Is Your Grower Involved in Your New Greenhouse Build? By Keith Bemerer

All too often, when you’re halfway through building a new greenhouse, change orders begin to come through. The owner wants to add booms, but it requires larger bottom chords on trusses or larger bar joists, or a secondary light deprivation system to prevent light pollution to the neighboring residents requires a taller greenhouse to accommodate.

Costs start to increase for design changes and material sizing, time frames move past the original date and frustrations mount on both sides. So, what causes this? Primarily, design changes occur due to the grower being left out of the initial conversation on a new greenhouse design and build.

At Nexus and RBI, besides the typical project managers and designers, we have horticulturists on staff to help growers along the way. We specialize in floriculture crops, nursery crops, cannabis/hemp/hops, and vegetables. In this case, when our outside sales team starts a conversation about a prospective greenhouse build, the sales team can work out several scenarios with the help of our horticulturists to help ease the owner’s mind about what they can get for their budget. Up front, owners will know what is needed so that the crop will be ready on time, and the greenhouse is designed to their budget and to their grower’s preference.

GROWER CONSULT IS CRUCIAL

When design discussions first start, it is important to bring in your grower for a brainstorming session. Ask for the What’s, How’s, and Why’s. What do you have in your greenhouse you currently like/dislike? How will (insert technology) allow you to increase productivity, plant timing and yield? Why will this help grow or be more efficient?

A seasoned grower will know your greenhouse inside and out. They know where microclimates happen, what and where irrigation systems, heating and ventilation systems work best, and where workers find it is easier to move throughout the greenhouse.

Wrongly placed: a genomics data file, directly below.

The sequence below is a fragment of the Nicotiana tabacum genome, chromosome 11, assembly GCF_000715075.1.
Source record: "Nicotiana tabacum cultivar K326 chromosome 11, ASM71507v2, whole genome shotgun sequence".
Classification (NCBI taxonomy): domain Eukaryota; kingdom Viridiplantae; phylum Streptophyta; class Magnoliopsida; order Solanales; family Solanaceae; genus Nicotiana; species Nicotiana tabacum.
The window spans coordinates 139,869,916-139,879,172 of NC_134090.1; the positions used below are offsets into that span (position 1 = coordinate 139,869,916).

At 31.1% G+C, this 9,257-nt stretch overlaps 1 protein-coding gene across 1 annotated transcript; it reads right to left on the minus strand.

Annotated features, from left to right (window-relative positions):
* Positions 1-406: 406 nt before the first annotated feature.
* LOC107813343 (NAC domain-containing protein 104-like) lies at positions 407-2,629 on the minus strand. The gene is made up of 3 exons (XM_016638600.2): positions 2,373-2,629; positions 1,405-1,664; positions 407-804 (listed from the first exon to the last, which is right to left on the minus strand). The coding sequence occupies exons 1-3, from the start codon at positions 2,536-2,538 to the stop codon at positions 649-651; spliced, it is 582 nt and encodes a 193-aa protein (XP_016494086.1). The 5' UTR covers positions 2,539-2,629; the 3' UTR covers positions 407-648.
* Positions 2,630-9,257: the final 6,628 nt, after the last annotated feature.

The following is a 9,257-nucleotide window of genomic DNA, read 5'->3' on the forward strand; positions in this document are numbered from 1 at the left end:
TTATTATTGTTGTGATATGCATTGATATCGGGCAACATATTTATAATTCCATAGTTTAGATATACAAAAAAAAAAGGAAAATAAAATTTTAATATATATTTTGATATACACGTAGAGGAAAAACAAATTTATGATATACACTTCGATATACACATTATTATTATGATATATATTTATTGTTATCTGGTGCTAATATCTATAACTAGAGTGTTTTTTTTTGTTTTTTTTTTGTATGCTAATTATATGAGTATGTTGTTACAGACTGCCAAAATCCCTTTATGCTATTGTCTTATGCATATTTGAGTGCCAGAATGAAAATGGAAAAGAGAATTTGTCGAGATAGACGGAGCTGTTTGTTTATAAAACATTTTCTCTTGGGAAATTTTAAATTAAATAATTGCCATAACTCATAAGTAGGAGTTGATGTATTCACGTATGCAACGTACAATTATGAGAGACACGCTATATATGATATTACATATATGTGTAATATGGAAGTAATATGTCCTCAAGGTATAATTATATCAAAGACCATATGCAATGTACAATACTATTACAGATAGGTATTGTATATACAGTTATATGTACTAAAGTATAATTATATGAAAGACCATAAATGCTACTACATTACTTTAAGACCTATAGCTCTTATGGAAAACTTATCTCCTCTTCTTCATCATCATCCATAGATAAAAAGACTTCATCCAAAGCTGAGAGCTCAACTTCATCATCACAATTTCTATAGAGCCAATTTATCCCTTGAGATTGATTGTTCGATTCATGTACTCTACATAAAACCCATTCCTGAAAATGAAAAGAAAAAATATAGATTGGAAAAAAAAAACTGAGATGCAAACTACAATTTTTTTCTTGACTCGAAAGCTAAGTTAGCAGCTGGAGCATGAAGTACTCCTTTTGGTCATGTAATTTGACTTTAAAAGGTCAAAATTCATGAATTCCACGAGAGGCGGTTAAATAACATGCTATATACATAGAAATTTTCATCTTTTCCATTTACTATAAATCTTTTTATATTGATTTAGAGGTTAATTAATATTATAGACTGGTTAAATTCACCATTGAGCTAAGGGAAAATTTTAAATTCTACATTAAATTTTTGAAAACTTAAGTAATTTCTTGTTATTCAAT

I have seen new companies start up with no grower hired and owners running in head first to get the greenhouse built and up and running. Once a grower is potentially hired and construction is about to begin, the grower wants changes to reflect what they know how to use, and preference for the crop they are growing. This leads to a multitude of problems and ends up causing frustration between owners and growers, often resulting in them parting ways before the first crop is grown. Mitigating potential issues early on will make the construction process easier.

As a former grower, I use the phrase, “The person at the end of your hose can make or break your business.” This might sound dated with boom and irrigation systems, but it can apply to your new greenhouse as well. In the last year, I’ve walked into a recently built greenhouse and noted in the far corner that their petunia crop was out of control compared to its siblings a walkway over.

The grower told me that they did not have the ability to get growth regulators to that corner of the greenhouse because of the way the aisles were designed/installed. By talking up front and planning for this, they could have added enough space for an additional walkway, gantry or greenhouse extension to get to that corner. How much money is now being lost to space maximization and seasonal crops not getting what they need?

Keeping the grower informed during construction will help. Most operations tend to begin growing right away to start paying off the new greenhouse. Make sure all key personnel are available for punch list items, and any trainings set up to operate vents, computer control systems and fertigation systems. As with any technology, greenhouses are constantly evolving and changing. Make sure to include space for mechanical rooms if needed. Inching out extra space for propagation or greenhouse space could severely impact required space for these rooms, causing major headaches later.

WHAT DOES THE FUTURE HOLD?

Finally, keep in mind future expansions. If you have plans to expand the greenhouse, discuss with the company and growers how to future proof. This could be as simple as setting posts, or adding additional electrical, irrigation, and gas lines ready to go and connect to a new house. Any setback can be eliminated early in the design phase, and unexpected costs are kept to a minimum. By having our in-house horticulturists, we know where you as an owner and grower are coming from and you know what to expect out of your next greenhouse build.



Keith Bemerer

Keith Bemerer does estimating and inside sales for Rough Bros. Inc. and is a member of GPN’s 40 Under 40 Class of 2019. He can be reached at [email protected]



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